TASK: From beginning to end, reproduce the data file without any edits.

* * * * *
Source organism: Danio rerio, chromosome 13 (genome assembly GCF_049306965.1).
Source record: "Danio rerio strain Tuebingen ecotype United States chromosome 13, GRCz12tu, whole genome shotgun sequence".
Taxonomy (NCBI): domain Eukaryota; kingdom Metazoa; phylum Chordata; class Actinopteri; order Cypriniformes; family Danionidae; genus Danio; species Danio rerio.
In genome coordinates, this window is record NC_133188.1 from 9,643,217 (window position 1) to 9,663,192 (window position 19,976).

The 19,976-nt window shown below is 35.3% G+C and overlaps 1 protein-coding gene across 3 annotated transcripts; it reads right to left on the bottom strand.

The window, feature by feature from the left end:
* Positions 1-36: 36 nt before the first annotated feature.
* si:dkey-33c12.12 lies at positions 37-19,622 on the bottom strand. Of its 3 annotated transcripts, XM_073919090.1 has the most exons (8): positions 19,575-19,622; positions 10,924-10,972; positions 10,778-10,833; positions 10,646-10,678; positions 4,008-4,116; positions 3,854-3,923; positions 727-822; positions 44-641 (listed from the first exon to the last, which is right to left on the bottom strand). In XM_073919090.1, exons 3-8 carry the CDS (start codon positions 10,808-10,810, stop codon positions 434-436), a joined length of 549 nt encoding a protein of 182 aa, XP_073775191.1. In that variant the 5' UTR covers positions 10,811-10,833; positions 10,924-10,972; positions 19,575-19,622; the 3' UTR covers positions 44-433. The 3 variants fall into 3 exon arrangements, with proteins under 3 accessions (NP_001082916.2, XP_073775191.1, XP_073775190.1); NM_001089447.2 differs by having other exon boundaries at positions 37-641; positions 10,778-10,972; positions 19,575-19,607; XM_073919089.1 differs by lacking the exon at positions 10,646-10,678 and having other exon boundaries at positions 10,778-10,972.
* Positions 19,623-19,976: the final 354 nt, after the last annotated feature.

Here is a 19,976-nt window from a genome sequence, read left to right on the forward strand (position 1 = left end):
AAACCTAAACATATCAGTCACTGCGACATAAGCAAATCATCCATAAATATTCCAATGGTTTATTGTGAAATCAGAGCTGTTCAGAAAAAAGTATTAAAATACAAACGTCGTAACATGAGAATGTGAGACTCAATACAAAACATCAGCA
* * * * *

Source organism: Danio rerio, chromosome 13 (genome assembly GCF_049306965.1).
Source record: "Danio rerio strain Tuebingen ecotype United States chromosome 13, GRCz12tu, whole genome shotgun sequence".
Taxonomy (NCBI): domain Eukaryota; kingdom Metazoa; phylum Chordata; class Actinopteri; order Cypriniformes; family Danionidae; genus Danio; species Danio rerio.
In genome coordinates, this window is record NC_133188.1 from 9,643,217 (window position 1) to 9,663,192 (window position 19,976).

The 19,976-nt window shown below is 35.3% G+C and overlaps 1 protein-coding gene across 3 annotated transcripts; it reads right to left on the bottom strand.

The window, feature by feature from the left end:
* Positions 1-36: 36 nt before the first annotated feature.
* si:dkey-33c12.12 lies at positions 37-19,622 on the bottom strand. Of its 3 annotated transcripts, XM_073919090.1 has the most exons (8): positions 19,575-19,622; positions 10,924-10,972; positions 10,778-10,833; positions 10,646-10,678; positions 4,008-4,116; positions 3,854-3,923; positions 727-822; positions 44-641 (listed from the first exon to the last, which is right to left on the bottom strand). In XM_073919090.1, exons 3-8 carry the CDS (start codon positions 10,808-10,810, stop codon positions 434-436), a joined length of 549 nt encoding a protein of 182 aa, XP_073775191.1. In that variant the 5' UTR covers positions 10,811-10,833; positions 10,924-10,972; positions 19,575-19,622; the 3' UTR covers positions 44-433. The 3 variants fall into 3 exon arrangements, with proteins under 3 accessions (NP_001082916.2, XP_073775191.1, XP_073775190.1); NM_001089447.2 differs by having other exon boundaries at positions 37-641; positions 10,778-10,972; positions 19,575-19,607; XM_073919089.1 differs by lacking the exon at positions 10,646-10,678 and having other exon boundaries at positions 10,778-10,972.
* Positions 19,623-19,976: the final 354 nt, after the last annotated feature.

Here is a 19,976-nt window from a genome sequence, read left to right on the forward strand (position 1 = left end):
AAACCTAAACATATCAGTCACTGCGACATAAGCAAATCATCCATAAATATTCCAATGGTTTATTGTGAAATCAGAGCTGTTCAGAAAAAAGTATTAAAATACAAACGTCGTAACATGAGAATGTGAGACTCAATACAAAACATCAGCA